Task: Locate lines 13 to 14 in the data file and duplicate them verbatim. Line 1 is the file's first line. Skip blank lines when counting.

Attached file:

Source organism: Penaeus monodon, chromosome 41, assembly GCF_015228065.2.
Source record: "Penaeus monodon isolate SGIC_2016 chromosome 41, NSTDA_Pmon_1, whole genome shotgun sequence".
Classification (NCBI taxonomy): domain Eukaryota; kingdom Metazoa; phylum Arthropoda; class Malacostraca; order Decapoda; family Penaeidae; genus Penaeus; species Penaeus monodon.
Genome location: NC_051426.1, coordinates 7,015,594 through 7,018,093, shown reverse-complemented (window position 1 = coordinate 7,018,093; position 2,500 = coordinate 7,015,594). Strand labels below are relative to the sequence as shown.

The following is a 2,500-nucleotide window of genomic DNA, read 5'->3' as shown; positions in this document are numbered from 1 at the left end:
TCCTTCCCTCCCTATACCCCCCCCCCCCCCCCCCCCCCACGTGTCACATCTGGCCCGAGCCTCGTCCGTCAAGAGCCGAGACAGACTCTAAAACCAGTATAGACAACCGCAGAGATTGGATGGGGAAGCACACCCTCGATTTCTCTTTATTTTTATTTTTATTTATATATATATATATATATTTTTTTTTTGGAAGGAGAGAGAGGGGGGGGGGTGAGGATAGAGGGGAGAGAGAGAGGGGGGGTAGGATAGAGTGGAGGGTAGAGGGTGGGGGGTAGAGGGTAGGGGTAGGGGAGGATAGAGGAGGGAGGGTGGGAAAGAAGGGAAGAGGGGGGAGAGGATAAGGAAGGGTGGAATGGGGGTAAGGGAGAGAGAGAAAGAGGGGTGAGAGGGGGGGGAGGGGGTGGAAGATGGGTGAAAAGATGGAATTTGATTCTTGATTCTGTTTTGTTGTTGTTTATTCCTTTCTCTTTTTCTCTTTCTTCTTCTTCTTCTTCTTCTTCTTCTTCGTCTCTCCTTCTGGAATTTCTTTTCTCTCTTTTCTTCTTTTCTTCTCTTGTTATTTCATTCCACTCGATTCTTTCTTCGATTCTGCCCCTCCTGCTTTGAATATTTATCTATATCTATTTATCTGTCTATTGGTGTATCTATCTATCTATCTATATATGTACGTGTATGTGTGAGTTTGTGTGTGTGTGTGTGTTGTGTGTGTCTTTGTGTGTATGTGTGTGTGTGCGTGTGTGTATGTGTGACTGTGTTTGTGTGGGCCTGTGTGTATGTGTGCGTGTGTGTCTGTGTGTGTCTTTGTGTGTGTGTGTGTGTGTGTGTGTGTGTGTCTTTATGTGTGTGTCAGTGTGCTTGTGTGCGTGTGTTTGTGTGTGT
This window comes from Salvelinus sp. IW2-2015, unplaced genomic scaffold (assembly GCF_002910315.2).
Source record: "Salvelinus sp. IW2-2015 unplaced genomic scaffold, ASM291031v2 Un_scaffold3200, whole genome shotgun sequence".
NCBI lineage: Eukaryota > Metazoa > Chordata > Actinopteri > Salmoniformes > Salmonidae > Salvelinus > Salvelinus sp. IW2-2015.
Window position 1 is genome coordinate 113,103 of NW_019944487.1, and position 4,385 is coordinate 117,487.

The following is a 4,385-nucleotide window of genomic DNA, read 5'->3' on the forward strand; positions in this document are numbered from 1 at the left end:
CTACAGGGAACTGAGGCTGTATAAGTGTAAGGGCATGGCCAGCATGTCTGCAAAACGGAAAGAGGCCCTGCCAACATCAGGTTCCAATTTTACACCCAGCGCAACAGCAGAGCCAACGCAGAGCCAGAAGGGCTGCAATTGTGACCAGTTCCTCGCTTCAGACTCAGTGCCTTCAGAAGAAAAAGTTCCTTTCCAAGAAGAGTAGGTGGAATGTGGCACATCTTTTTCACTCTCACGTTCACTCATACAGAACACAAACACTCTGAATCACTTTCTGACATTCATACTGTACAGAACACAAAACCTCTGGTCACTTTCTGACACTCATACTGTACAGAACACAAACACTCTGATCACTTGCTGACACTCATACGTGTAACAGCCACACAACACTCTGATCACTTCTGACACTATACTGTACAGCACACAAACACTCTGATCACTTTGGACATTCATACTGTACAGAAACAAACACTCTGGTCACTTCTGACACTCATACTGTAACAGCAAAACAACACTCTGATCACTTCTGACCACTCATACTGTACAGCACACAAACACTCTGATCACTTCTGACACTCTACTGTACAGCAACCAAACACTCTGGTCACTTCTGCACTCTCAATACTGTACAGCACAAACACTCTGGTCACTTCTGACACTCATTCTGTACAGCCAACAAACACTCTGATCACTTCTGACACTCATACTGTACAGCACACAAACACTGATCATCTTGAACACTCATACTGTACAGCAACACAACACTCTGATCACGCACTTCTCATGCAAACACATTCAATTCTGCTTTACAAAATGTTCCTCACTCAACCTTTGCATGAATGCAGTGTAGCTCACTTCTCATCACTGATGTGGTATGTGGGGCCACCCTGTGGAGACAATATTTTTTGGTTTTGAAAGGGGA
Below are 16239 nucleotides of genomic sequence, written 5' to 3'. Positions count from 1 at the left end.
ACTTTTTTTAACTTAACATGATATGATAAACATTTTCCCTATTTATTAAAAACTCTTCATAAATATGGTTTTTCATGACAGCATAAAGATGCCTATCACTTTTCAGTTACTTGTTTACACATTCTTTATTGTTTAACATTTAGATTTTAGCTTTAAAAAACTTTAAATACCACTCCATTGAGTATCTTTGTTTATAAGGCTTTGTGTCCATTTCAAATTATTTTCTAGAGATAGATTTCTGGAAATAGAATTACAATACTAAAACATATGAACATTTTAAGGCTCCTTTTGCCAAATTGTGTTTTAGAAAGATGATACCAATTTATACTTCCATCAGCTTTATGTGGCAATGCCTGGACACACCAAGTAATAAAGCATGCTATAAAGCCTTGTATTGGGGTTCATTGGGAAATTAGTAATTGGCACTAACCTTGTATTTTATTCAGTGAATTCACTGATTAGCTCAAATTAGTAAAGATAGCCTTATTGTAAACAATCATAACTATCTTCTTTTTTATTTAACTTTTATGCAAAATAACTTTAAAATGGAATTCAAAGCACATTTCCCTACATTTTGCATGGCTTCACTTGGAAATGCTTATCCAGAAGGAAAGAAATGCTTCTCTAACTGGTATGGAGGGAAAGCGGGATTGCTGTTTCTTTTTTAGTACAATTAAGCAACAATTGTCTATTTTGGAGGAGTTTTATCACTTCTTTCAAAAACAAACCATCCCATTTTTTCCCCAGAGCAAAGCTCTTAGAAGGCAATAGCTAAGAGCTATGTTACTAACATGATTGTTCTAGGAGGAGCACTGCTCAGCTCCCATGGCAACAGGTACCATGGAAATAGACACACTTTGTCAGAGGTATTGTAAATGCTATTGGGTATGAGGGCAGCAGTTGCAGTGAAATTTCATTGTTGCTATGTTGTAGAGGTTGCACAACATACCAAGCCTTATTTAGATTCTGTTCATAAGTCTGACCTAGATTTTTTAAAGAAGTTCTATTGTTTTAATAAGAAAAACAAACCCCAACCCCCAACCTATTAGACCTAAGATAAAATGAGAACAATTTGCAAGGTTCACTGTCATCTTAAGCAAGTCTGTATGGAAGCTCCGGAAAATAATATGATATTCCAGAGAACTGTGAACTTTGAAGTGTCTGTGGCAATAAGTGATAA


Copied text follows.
Below are 16239 nucleotides of genomic sequence, written 5' to 3'. Positions count from 1 at the left end.
ACTTTTTTTAACTTAACATGATATGATAAACATTTTCCCTATTTATTAAAAACTCTTCATAAATATGGTTTTTCATGACAGCATAAAGATGCCTATCACTTTTCAGTTACTTGTTTACACATTCTTTATTGTTTAACATTTAGATTTTAGCTTTAAAAAACTTTAAATACCACTCCATTGAGTATCTTTGTTTATAAGGCTTTGTGTCCATTTCAAATTATTTTCTAGAGATAGATTTCTGGAAATAGAATTACAATACTAAAACATATGAACATTTTAAGGCTCCTTTTGCCAAATTGTGTTTTAGAAAGATGATACCAATTTATACTTCCATCAGCTTTATGTGGCAATGCCTGGACACACCAAGTAATAAAGCATGCTATAAAGCCTTGTATTGGGGTTCATTGGGAAATTAGTAATTGGCACTAACCTTGTATTTTATTCAGTGAATTCACTGATTAGCTCAAATTAGTAAAGATAGCCTTATTGTAAACAATCATAACTATCTTCTTTTTTATTTAACTTTTATGCAAAATAACTTTAAAATGGAATTCAAAGCACATTTCCCTACATTTTGCATGGCTTCACTTGGAAATGCTTATCCAGAAGGAAAGAAATGCTTCTCTAACTGGTATGGAGGGAAAGCGGGATTGCTGTTTCTTTTTTAGTACAATTAAGCAACAATTGTCTATTTTGGAGGAGTTTTATCACTTCTTTCAAAAACAAACCATCCCATTTTTTCCCCAGAGCAAAGCTCTTAGAAGGCAATAGCTAAGAGCTATGTTACTAACATGATTGTTCTAGGAGGAGCACTGCTCAGCTCCCATGGCAACAGGTACCATGGAAATAGACACACTTTGTCAGAGGTATTGTAAATGCTATTGGGTATGAGGGCAGCAGTTGCAGTGAAATTTCATTGTTGCTATGTTGTAGAGGTTGCACAACATACCAAGCCTTATTTAGATTCTGTTCATAAGTCTGACCTAGATTTTTTAAAGAAGTTCTATTGTTTTAATAAGAAAAACAAACCCCAACCCCCAACCTATTAGACCTAAGATAAAATGAGAACAATTTGCAAGGTTCACTGTCATCTTAAGCAAGTCTGTATGGAAGCTCCGGAAAATAATATGATATTCCAGAGAACTGTGAACTTTGAAGTGTCTGTGGCAATAAGTGATAA